House cyber bill not a surveillance bill, says bill sponsors

Josh Peterson Tech Editor
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Sponsors of the controversial Cyber Information Sharing and Protection Act (CISPA) are working to assure civil liberties advocates that their privacy concerns are now being addressed.

CISPA, which is sponsored by House Intelligence Committee Chairman Mike Rogers and Ranking Member Dutch Ruppersberger, is an attempt by the government to remedy a cyber threat information sharing problem between the private sector and the government.

CISPA earned the ire of civil liberties and privacy advocates during the 112th Congress due to concerns that the bill did not contain enough limits on how the government monitored the private browsing information of individuals.

Even President Obama had bowed to pressure from privacy advocates and vowed to veto the bill should it have made it to his desk.

Rogers  reintroduced the bill on February 13. He and Ruppersberger told reporters during a conference call Monday that they hoped that amendments to be considered on Wednesday would make “significant improvements” to the bill.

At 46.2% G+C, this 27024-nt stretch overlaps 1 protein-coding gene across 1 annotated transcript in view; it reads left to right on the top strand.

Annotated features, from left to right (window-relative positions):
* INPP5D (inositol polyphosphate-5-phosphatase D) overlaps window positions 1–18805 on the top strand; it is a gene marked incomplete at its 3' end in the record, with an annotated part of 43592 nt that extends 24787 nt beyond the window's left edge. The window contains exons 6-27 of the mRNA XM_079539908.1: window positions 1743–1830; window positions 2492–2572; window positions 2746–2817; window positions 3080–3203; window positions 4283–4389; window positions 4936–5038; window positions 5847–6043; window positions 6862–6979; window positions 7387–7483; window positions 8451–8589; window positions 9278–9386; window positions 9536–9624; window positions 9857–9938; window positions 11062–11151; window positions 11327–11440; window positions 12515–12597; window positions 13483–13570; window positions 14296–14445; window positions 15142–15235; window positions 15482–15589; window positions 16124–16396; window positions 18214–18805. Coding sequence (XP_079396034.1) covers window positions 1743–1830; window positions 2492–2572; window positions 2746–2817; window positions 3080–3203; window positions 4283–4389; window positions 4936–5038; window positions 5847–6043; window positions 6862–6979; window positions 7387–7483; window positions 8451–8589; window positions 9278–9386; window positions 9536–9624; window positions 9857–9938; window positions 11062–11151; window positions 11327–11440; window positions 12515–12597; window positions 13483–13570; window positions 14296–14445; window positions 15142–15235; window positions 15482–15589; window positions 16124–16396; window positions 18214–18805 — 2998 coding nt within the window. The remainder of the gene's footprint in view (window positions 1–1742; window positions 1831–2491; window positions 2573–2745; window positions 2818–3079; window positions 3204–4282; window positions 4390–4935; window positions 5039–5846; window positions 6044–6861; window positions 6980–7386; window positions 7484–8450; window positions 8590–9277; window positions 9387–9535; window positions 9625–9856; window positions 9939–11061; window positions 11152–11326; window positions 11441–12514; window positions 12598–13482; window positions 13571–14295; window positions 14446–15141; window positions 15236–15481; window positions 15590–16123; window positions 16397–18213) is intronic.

“It’s clear when you read the bill this is not a surveillance bill, that’s another common misperception. It just is not,” said Rogers.

“It does not allow the NSA, or any government agency, to plug in to domestic networks and listen in. That does not happen,” he said.

Rogers went on to say that the bill’s authors would continue to take suggestions, and that they planned to add additional provisions to reassure the public that “nothing in this bill will do anything to sacrifice” privacy or civil liberties.

CISPA was first introduced in the House in November 2011, and passed the House on April 12, 2012 with strong bipartisan support.

The House Intelligence Committee is scheduled to vote on amendments and edit, or “markup,” the bill during a closed meeting on Wednesday. The full House is expected to vote on the bill next week.

President Obama signed a long-anticipated cybersecurity executive order in February that established a two-year timeline for the federal government to devise security standards for the nation’s cyber security infrastructure.

The ACLU and Electronic Frontier Foundation (EFF) hosted a joint Reddit AMA — a question and answer forum on Reddit — Monday in anticipation of Wednesday’s markup of CISPA.

Michelle Richardson, legislative counsel for the ACLU, said in the AMA that she expects that the ACLU and EFF can generate opposition to the bill more effectively than they did last year.

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